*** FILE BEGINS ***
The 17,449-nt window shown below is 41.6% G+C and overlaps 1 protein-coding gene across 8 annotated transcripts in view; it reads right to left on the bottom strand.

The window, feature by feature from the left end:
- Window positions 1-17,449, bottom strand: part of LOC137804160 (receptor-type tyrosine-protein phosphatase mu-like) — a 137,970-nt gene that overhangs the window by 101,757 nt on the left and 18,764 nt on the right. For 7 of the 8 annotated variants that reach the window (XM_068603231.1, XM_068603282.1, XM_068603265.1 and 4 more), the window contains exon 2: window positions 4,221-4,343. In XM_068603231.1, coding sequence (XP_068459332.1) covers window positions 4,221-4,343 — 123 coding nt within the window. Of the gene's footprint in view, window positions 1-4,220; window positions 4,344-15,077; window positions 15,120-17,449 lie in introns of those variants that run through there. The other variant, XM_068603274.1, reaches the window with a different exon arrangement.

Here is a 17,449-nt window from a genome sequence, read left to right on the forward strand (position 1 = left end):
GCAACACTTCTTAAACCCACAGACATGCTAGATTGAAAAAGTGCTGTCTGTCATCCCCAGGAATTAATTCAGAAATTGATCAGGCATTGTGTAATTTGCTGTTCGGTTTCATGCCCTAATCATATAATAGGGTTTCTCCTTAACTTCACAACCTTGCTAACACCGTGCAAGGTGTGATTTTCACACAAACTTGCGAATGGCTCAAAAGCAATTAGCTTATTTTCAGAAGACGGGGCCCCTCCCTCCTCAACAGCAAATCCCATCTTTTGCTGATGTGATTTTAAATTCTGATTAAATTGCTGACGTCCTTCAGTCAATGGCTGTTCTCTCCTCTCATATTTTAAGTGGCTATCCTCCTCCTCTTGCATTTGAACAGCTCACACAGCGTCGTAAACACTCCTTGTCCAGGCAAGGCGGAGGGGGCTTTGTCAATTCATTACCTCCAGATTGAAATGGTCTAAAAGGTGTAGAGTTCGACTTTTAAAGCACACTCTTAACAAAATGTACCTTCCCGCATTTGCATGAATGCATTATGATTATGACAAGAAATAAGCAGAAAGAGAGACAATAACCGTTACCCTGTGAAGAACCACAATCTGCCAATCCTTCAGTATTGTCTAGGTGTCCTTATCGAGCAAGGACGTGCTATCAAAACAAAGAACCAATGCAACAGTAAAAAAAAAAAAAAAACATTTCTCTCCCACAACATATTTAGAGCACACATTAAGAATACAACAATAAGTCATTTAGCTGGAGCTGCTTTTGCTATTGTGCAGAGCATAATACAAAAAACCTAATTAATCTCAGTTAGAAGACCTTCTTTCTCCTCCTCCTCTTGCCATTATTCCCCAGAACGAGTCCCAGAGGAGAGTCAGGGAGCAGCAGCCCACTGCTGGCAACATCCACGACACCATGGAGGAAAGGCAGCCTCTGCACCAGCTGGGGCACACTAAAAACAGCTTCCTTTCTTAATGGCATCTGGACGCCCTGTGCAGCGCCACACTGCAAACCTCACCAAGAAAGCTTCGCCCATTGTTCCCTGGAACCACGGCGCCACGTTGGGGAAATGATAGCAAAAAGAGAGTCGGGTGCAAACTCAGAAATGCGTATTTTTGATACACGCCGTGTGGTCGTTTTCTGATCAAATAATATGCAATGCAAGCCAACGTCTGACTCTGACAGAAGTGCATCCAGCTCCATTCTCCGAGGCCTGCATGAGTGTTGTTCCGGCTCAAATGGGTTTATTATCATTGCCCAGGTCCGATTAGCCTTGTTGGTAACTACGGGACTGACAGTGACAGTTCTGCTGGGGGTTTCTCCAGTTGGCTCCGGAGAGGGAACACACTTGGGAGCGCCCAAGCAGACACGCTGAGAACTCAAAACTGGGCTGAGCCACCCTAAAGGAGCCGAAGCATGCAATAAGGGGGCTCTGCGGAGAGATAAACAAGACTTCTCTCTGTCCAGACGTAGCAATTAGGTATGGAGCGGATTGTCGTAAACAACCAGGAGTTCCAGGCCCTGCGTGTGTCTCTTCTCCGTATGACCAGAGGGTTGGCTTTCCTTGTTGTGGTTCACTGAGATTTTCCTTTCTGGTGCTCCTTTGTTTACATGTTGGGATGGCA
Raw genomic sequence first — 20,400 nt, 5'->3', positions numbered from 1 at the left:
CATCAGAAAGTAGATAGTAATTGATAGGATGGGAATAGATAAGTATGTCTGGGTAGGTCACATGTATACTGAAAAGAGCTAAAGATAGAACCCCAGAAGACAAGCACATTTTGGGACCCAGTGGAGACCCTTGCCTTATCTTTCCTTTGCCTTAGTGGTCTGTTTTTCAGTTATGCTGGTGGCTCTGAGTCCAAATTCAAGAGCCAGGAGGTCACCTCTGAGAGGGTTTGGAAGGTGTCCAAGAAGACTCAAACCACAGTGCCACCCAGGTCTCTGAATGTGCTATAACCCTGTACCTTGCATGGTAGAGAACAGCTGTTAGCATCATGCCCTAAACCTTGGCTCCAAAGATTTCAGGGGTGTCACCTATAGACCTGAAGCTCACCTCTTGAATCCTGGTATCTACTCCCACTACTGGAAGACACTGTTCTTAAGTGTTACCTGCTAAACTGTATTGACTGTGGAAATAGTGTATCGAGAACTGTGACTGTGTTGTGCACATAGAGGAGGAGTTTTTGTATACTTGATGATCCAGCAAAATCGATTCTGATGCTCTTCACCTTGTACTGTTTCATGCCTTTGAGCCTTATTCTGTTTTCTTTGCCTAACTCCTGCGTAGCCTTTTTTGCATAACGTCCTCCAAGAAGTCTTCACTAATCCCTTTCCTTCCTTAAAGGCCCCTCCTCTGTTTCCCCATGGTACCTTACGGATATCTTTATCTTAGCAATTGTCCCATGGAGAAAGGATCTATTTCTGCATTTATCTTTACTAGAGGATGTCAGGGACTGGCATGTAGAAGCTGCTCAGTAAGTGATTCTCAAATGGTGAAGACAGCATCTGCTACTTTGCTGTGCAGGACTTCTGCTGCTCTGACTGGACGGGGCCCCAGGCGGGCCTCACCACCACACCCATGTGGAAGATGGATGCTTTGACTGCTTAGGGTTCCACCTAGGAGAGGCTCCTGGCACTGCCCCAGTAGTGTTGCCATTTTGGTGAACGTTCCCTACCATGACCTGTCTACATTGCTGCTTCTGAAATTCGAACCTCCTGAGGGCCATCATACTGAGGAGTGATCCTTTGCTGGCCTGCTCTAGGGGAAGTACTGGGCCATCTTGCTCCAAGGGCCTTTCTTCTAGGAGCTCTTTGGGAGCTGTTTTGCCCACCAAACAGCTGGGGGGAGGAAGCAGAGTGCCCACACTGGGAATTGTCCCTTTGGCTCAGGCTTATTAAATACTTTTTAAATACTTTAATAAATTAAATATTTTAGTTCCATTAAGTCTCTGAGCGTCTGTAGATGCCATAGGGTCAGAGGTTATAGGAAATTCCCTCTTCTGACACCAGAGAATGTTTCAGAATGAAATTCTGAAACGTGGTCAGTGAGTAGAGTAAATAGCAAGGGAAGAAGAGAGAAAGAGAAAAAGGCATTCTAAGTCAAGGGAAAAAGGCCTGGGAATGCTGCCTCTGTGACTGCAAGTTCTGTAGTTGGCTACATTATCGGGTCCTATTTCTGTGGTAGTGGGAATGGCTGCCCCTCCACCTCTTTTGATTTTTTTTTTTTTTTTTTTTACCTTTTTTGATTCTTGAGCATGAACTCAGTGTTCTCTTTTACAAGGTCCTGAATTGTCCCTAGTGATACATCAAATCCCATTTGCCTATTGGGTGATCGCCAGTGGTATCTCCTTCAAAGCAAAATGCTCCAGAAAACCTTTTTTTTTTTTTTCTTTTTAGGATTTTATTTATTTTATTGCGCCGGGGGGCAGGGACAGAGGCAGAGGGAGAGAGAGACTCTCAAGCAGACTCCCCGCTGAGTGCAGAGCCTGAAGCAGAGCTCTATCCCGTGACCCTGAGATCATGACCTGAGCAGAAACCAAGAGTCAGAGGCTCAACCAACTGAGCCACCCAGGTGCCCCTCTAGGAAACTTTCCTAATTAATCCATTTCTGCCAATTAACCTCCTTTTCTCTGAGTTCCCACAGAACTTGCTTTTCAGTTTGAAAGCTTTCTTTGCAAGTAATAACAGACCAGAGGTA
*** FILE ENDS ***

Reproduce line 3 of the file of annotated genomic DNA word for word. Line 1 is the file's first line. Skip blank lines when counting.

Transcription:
- Window positions 1-17,449, bottom strand: part of LOC137804160 (receptor-type tyrosine-protein phosphatase mu-like) — a 137,970-nt gene that overhangs the window by 101,757 nt on the left and 18,764 nt on the right. For 7 of the 8 annotated variants that reach the window (XM_068603231.1, XM_068603282.1, XM_068603265.1 and 4 more), the window contains exon 2: window positions 4,221-4,343. In XM_068603231.1, coding sequence (XP_068459332.1) covers window positions 4,221-4,343 — 123 coding nt within the window. Of the gene's footprint in view, window positions 1-4,220; window positions 4,344-15,077; window positions 15,120-17,449 lie in introns of those variants that run through there. The other variant, XM_068603274.1, reaches the window with a different exon arrangement.